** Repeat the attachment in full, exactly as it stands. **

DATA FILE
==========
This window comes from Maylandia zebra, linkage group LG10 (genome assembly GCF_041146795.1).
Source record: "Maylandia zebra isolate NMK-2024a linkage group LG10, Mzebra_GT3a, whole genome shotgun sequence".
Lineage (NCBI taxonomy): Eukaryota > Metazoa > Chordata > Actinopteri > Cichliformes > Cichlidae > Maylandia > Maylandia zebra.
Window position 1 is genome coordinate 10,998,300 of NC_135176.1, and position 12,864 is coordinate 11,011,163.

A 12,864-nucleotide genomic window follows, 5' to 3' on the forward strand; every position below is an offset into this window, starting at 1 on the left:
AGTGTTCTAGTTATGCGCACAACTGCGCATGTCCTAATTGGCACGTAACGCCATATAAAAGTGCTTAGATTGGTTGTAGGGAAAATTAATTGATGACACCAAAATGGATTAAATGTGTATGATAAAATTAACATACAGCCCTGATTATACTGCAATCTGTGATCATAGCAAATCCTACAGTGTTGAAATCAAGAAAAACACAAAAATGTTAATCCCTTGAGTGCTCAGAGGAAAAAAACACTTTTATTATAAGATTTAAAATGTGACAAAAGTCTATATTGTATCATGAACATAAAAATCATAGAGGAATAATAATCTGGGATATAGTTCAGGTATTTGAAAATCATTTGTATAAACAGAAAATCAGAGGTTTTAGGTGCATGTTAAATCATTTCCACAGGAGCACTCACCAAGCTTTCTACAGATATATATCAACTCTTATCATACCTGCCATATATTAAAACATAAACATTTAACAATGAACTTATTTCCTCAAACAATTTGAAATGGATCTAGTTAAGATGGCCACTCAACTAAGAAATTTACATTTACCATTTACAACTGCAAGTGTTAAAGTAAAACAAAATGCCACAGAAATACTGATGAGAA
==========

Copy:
This window comes from Maylandia zebra, linkage group LG10 (genome assembly GCF_041146795.1).
Source record: "Maylandia zebra isolate NMK-2024a linkage group LG10, Mzebra_GT3a, whole genome shotgun sequence".
Lineage (NCBI taxonomy): Eukaryota > Metazoa > Chordata > Actinopteri > Cichliformes > Cichlidae > Maylandia > Maylandia zebra.
Window position 1 is genome coordinate 10,998,300 of NC_135176.1, and position 12,864 is coordinate 11,011,163.

A 12,864-nucleotide genomic window follows, 5' to 3' on the forward strand; every position below is an offset into this window, starting at 1 on the left:
AGTGTTCTAGTTATGCGCACAACTGCGCATGTCCTAATTGGCACGTAACGCCATATAAAAGTGCTTAGATTGGTTGTAGGGAAAATTAATTGATGACACCAAAATGGATTAAATGTGTATGATAAAATTAACATACAGCCCTGATTATACTGCAATCTGTGATCATAGCAAATCCTACAGTGTTGAAATCAAGAAAAACACAAAAATGTTAATCCCTTGAGTGCTCAGAGGAAAAAAACACTTTTATTATAAGATTTAAAATGTGACAAAAGTCTATATTGTATCATGAACATAAAAATCATAGAGGAATAATAATCTGGGATATAGTTCAGGTATTTGAAAATCATTTGTATAAACAGAAAATCAGAGGTTTTAGGTGCATGTTAAATCATTTCCACAGGAGCACTCACCAAGCTTTCTACAGATATATATCAACTCTTATCATACCTGCCATATATTAAAACATAAACATTTAACAATGAACTTATTTCCTCAAACAATTTGAAATGGATCTAGTTAAGATGGCCACTCAACTAAGAAATTTACATTTACCATTTACAACTGCAAGTGTTAAAGTAAAACAAAATGCCACAGAAATACTGATGAGAA